This post is at least a year old. Some of the links in this post may no longer work correctly.
In a departure from the usual state-sponsored message urging Singaporean couples to have more children, this year’s National Day rally addressed the island state’s rapidly graying population. As rising health and living costs emerge as a threat to social stability and economic growth, a dramatic demographic shift is driving the government to re-examine its past anti-welfare stance.
Singapore has one of the fastest aging populations in the world, with over 65-year-olds estimated by 2030 to represent 23% of the population, the second highest percentage in Asia lagging behind only Japan.
If current demographic trends hold, the island state’s median age will rise from 36 presently to 41 by 2030. By 2050, the island state’s median age will rise to 54, leaving only Japan, South Korea and Macau with more elderly populations.
Singapore’s demographic shift has been accentuated by the country’s low fertility rate, which fell to a low of 1.24 in 2004 before rising last year to 1.29. Fewer offspring translates into an increased burden on the young population to provide for their elderly forebears. Health Minister Khaw Boon Wan earlier this year described the changing demographics as a “silver tsunami”.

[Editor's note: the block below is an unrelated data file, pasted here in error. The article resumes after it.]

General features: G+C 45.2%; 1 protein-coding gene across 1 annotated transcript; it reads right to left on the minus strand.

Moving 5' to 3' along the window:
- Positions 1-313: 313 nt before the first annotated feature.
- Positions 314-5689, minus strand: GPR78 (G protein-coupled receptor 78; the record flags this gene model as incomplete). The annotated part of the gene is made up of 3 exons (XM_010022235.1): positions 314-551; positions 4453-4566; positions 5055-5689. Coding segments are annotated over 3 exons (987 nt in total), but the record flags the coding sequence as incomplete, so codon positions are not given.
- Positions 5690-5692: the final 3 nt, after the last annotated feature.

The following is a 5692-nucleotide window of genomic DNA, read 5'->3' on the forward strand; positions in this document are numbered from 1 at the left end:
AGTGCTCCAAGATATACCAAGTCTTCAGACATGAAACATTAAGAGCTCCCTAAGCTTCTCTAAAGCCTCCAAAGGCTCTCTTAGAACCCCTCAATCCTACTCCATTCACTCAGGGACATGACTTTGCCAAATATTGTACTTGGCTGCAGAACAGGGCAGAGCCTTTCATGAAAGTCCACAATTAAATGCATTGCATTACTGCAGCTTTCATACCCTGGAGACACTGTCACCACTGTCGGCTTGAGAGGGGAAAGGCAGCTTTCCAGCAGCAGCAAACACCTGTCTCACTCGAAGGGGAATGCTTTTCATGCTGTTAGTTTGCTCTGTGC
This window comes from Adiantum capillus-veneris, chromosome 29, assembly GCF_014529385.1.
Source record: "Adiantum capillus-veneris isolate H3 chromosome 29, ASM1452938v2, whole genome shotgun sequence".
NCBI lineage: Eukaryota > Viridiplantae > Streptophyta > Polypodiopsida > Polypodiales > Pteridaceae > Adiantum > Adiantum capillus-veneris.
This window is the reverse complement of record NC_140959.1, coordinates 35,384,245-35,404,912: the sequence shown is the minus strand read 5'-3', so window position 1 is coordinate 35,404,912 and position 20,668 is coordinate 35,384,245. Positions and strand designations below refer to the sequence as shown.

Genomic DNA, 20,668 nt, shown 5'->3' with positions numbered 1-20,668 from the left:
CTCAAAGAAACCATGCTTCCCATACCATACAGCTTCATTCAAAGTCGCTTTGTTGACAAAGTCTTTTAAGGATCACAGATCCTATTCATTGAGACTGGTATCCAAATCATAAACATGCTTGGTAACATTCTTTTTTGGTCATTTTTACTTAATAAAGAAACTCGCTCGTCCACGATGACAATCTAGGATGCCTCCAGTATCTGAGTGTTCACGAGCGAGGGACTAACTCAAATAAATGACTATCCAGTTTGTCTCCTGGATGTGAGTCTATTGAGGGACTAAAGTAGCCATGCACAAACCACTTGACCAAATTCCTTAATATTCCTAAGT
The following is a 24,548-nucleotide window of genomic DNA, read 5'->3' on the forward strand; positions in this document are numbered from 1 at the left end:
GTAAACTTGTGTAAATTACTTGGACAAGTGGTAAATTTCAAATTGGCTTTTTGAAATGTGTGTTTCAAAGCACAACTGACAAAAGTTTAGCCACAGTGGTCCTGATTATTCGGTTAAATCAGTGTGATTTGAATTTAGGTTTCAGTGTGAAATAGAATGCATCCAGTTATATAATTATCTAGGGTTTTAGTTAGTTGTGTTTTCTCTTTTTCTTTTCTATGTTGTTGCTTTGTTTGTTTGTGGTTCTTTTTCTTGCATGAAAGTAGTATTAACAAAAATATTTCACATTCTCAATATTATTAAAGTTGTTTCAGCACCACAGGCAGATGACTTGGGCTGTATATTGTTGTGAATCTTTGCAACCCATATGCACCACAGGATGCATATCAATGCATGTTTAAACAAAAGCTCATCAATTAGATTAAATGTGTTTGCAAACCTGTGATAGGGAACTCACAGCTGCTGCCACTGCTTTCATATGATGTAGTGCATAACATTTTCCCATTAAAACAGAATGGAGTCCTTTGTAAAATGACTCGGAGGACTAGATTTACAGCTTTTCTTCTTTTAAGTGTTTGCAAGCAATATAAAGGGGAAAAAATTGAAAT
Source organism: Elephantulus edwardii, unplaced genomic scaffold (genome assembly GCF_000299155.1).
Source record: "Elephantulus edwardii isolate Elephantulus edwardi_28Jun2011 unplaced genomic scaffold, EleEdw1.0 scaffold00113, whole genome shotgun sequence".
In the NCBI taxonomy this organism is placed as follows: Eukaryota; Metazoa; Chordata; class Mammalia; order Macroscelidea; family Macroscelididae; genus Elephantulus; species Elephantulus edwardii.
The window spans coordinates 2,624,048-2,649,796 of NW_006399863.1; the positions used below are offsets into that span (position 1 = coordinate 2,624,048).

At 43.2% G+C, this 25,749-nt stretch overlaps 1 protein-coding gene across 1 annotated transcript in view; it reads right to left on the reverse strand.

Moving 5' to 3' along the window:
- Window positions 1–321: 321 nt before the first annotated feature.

The government has long enforced individual savings through the mandatory Central Provident Fund (CPF), which mandates that the population saves for old age. More recently the government announced plans to pass a so-called Re-employment Act, which will take effect in 2012 and extend the standard retirement age from 62 to 65.
Nonetheless, a recent survey found that less than 5% of the current elderly population relies on CPF disbursements for their livelihood. Rather, the majority of respondents said they depend mainly on their children. That dependence, however, is straining family ties as average health-care costs rise.
The government has emphasized the role of the family in caring for the elderly, including through the passage of the 2005 Maintenance of Parents Act, which allows parents to sue their children for financial support. Applications at the Tribunal for Maintenance of Parents hit a nine-year high last year.
Over the past 12 months, some 172 senior citizens have filed applications against their children, up substantially from the previous annual rate of around 100. Still, Geylang East Home for the Aged, a shelter for elderly people abandoned by their family, said that its 37-bed home is always full. Abandoned parents who can no longer fend for themselves are often recommended by social workers.
The generational conflict is being driven in part by spiraling health costs. In 1984, Singapore’s government covered about three-quarters of national health costs. That burden shifted when the government introduced medical saving accounts which required individuals pay their own way.
Health care now accounts for 4.5% of Singapore’s gross national expenditure, one of the lowest such percentages in the world. A research report by Nanyang Technological University’s David Reisman showed that 36% of health-care expenditure was government financed in Singapore in 2007, comparable to the percentages of much poorer Indonesia and economic basket case Zimbabwe.